In terms of an American bomb project, the issue had first drawn the attention of President Franklin D. Roosevelt when Albert Einstein wrote the president a letter in August 1939 outlining his concerns that Germany might pursue such a weapon, and with it Hitler might become invincible. With Germany’s invasion of Poland and the outbreak of the European war in September 1939, the emissary selected to bring Einstein’s letter, the economist Alexander Sachs of Lehman Corporation, was unable to see Roosevelt until October 11, 1939. At the meeting, Roosevelt famously declared to his aide General Edwin “Pa” Watson, “This requires action,” but he then assigned study of the issue of a fission bomb to Lyman Briggs at the Bureau of Standards. Briggs was a trained scientist, but he had spent nearly forty years as a career government bureaucrat and was accustomed to worn ways of doing business. He was not familiar with the private world of foundations and philanthropy which had funded scientific research in America, and did not reach out to those institutions. He could not envision the new relationship which government would have to pioneer with the American scientific and technological community, and hence the atomic bomb project gained little momentum under the leadership of the Briggs Committee. The Briggs Committee had spent only $6,000 for the purchase of graphite needed to study fission. This is where matters stood in the late spring of 1940.
It was at this stage that other leadership began to emerge. The initial mover was Dr. Arthur Compton, a Nobel Laureate physicist for his work on cosmic rays. Compton knew that private interests would have to be engaged in any serious fission research (the Rockefeller Foundation had recently given a grant for over a million dollars for the cyclotron construction at the University of California laboratory run by Dr. Ernest Lawrence, an experimental physicist and fellow Nobel Laureate). Compton also recognized that progress and a realistic chance of success would have to be shown to engage the interest of the U.S. military, and hence gain deeper government support and commitment to the project. Aware of the scientific progress and fearful that Germany’s physics community might be working on the problem of building a bomb, Compton began to reach out to a small group of like-minded leaders in the American scientific community, including a man familiar with the scientific, technological, and Washington cultural worlds: Dr. Vannevar Bush.
Vannevar Bush had received a joint doctoral degree in engineering from Harvard and the Massachusetts Institute of Technology in 1917. He then worked for the National Research Council, applying science to warfare, during the Great War. He joined the faculty at MIT, became a Dean and Vice President of engineering there, founded the industrial American Appliance Corporation (named Raytheon today), developed an analog computer, worked on defense contract work, and in 1939 accepted the presidency of the Carnegie Institute in Washington from which post he administered grants to promising scientific research. Bush took the lead on pushing the project. Through his persuasive powers and contacts with Roosevelt’s aid Harry Hopkins, he received an appointment with the President on June 12, 1940. His incisive and informed nature helped build trust between him and the President; Roosevelt liked that Bush was clear and concise in his analysis of the situation and direction that needed to be taken, and his serious and businesslike demeanor. Bush emerged from the meeting with Roosevelt with a new National Defense Research Committee, under which the Briggs Committee would pursue research, and organized with Bush himself installed as chairman.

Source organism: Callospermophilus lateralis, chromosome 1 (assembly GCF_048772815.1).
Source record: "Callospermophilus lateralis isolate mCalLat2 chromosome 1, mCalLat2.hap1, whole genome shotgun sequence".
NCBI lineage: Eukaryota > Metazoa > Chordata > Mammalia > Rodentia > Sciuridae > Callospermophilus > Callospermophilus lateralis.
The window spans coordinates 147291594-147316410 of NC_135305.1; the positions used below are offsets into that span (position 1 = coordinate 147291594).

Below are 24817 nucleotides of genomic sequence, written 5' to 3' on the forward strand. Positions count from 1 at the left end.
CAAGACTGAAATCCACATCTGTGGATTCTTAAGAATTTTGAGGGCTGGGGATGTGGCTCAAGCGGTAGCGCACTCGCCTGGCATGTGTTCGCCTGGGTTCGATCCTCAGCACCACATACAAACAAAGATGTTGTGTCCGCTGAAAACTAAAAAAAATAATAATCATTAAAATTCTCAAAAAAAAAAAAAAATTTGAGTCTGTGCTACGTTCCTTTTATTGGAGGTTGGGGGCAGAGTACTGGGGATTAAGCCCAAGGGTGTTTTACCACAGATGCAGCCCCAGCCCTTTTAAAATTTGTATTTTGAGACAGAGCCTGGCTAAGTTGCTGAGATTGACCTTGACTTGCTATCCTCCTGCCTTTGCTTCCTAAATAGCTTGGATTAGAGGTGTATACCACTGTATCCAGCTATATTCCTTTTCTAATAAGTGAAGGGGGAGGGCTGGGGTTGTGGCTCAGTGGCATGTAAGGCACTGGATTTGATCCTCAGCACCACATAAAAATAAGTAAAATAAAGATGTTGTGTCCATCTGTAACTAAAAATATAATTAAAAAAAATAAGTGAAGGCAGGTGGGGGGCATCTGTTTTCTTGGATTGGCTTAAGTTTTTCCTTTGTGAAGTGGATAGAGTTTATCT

Bush did not wish to establish government laboratories. Rather, his genius was at building networks and contracting with existing institutions (not individuals) for research, allowing for a flexibility of approach by government, and in which scale and complexity of research needs and construction could be calibrated. As an example to come, the laboratory eventually built at Los Alamos remains to this day a branch of the University of California. He stood out in his abilities compared to other scientific entrepreneurs in America, however, because of his unique understanding of the Washington DC political culture. He was an experienced and expert witness at Congressional and military hearings, and understood how to establish working relations with serious Washington players: generals, admirals, and Secretary of War Henry Stimson. Most importantly, Bush understood in 1940-41 that in a nation headed towards war, the best way to accomplish anything was by establishing and maintaining Presidential trust and executive authorization.
Still, even though the project now had a driven and competent political advocate and administrator, momentum and the ultimate outcome depended upon scientific progress. This was slow. For the scientists, the intellectual attempt to completely understand the fission process necessary to create a weapon was a daunting task when there was no fissionable material for experiments. The best scientific minds were still not directly involved or hired. In addition, as Hitler’s Luftwaffe and the Royal Air Force battled in the skies over the summer 1940, advancing radar was seen as the most immediate, pressing scientific need in the war. But in the winter of 1940, two events emerged from the University of California laboratory of Ernest Lawrence which engaged his interest deeply into an atomic project. First was the discovery by Glenn Seaborg of man-made plutonium; second, Lawrence realized his own cyclotron might become a processor for separating and accumulating U-235. Lawrence directly contacted Bush and began to urge a greater effort in building a bomb, but the situation was still unclear about whether such an effort was justified.
It was against this backdrop in the spring of 1941 that the British Maud Committee began sharing its results with American scientific consultants. That April Bush received reports from Kenneth Bainbridge, a young American physicist just returned from Britain who had been invited to sit in on Maud Committee meetings. This alerted Bush to lack of American progress under Briggs. He requested a review committee from the National Academy of Sciences to address his concerns with two focus points: could a bomb project succeed, and could it be done in time to affect the outcome of the war?